I’m also quite interested in different kinds of audience, not audiences specific to art districts. I’m quite interested in different locations, different people. How they take to different kind of shows. For me it’s a pretty fun approach.
Edward Sanderson: Can you give me your background? You were born in Japan? How did you end up in China?
Emi Uemura: I was born in Japan and grew up there, going to College in Sapporo to study English Literature for two years and then transferring to the University in Halifax, Canada,
I went to Halifax to study spoken English first of all, and while at the University I took Cultural and Linguistic Anthropology, which still influences my thinking. Around that time, I started to meet students from NSCAD (Nova Scotia College of Art and Design) and began engaging with art, social activities and changing eating habits, After graduating from the University, I went back to Japan, worked for a year, then went to Frankfurt, Germany.
ES: What was Germany for?
EU: At this time, a couple of my friends attended Städelschule, a school in Frankfurt, so I was simply curious to experience living in Germany with a group of friends. I was not an official student at the school, but I sneaked around and attended their lectures, film screenings and especially their cooking classes. And did some small projects while I was there.
ES: When would that have been?
EU: 2005–2007, for two and half years. And I think that was the time I was really influenced by the relations between space and food. Even though it was a small school they had a chef and a huge cafeteria where the students and teachers sat together and eat. I found that quality interesting, that in front of food people are very open and have discussions. I think from that point on I wanted to be working with food.
Then I went back to Japan again for two years and I consciously worked with food. The artist Fuyuka Shindo and I had a collaboration unit called DUET♪. We started catering and organizing food events and projects. At this time, I was working with the Sapporo Artist in Residence programme, and I learned the importance of long-term processes for producing work and engaging with people. I’ve now been in Beijing since the end of last year, because a friend of mine is living here and again, I’m looking forward to experiencing a different culture.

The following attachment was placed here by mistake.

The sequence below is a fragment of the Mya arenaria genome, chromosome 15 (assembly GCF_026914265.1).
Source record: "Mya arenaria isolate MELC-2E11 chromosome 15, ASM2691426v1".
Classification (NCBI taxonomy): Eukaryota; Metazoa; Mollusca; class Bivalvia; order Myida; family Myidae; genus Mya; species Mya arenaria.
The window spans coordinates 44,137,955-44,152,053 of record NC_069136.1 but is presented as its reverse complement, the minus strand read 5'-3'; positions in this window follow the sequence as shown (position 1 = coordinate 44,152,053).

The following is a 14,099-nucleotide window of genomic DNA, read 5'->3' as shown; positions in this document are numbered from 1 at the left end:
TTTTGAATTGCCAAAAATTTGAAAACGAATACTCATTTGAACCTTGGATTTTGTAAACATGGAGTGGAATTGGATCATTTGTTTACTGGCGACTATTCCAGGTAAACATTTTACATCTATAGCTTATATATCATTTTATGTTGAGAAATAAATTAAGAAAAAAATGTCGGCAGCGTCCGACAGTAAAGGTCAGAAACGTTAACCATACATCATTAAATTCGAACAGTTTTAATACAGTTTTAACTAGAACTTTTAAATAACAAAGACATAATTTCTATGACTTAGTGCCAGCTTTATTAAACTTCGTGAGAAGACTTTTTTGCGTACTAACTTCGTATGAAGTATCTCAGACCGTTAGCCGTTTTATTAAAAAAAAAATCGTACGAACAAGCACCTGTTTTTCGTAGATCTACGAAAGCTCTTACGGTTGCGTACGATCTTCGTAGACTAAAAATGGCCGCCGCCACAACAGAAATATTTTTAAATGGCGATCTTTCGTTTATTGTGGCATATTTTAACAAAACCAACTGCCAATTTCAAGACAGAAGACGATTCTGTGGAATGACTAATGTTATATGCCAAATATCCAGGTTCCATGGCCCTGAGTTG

ES: Maybe you can talk about some of the things that you’ve done, like the Bento boxes, the Chain Letter Dinner at “also space”, and the seed bombing. I’d also like to ask about your work with Elaine Ho’s HomeShop. There’s an informal group of people around that, and you work together on certain things. Perhaps saying you work together is too much of a structure – it’s an informal, friendship thing, so the seed bombing, for instance, is a kind of joint effort.
An interview with Elaine W. Ho and Fotini Lazaridou-Hatzigoga at HomeShop.
Edward Sanderson: Elaine, you’ve been here three years, how did HomeShop start? Have you and Fotini been working together the whole time?
Fotini Lazaridou-Hatzigoga: I’ve been to China a few times now, and we have collaborated on several projects, but it’s only at this moment that I’m joining in, as we are trying to think about HomeShop’s future. Elaine will be able to tell you more about what she’s been doing so far.
Elaine W. Ho: I think HomeShop really came out of my experience of living in China and my fascination with the juxtapositions between public space and private space here, which I think a lot of people notice or are intrigued by when they come here. A lot of the work that I do involves the public space and looking at alternative settings with which one is interfaced with an idea or a “work”, and because of that particular interest in negotiating a public space and a private space—not only on a spatial level but also on a social, economic level—this idea came to me: let’s play with the commercial space and see what we can do with that. So this was how it originally came about, and all the projects we’ve done here are based around this environment and the people here and are determined to a great extent by the architecture and the way that this space in particular relates to the community.